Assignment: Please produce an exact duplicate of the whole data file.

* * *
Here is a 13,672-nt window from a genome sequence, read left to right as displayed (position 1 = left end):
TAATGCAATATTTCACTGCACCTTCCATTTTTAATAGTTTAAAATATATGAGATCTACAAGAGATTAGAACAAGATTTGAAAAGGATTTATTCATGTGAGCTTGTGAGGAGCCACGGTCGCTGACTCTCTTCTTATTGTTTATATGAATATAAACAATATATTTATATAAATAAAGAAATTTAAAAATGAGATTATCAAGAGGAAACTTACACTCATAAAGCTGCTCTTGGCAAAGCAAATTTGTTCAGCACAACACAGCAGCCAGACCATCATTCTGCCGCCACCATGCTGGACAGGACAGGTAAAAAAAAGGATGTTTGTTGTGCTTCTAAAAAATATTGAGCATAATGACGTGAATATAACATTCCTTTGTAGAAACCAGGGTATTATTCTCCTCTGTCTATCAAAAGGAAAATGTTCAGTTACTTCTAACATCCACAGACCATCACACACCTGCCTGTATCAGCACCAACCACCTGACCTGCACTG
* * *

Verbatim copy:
Here is a 13,672-nt window from a genome sequence, read left to right as displayed (position 1 = left end):
TAATGCAATATTTCACTGCACCTTCCATTTTTAATAGTTTAAAATATATGAGATCTACAAGAGATTAGAACAAGATTTGAAAAGGATTTATTCATGTGAGCTTGTGAGGAGCCACGGTCGCTGACTCTCTTCTTATTGTTTATATGAATATAAACAATATATTTATATAAATAAAGAAATTTAAAAATGAGATTATCAAGAGGAAACTTACACTCATAAAGCTGCTCTTGGCAAAGCAAATTTGTTCAGCACAACACAGCAGCCAGACCATCATTCTGCCGCCACCATGCTGGACAGGACAGGTAAAAAAAAGGATGTTTGTTGTGCTTCTAAAAAATATTGAGCATAATGACGTGAATATAACATTCCTTTGTAGAAACCAGGGTATTATTCTCCTCTGTCTATCAAAAGGAAAATGTTCAGTTACTTCTAACATCCACAGACCATCACACACCTGCCTGTATCAGCACCAACCACCTGACCTGCACTG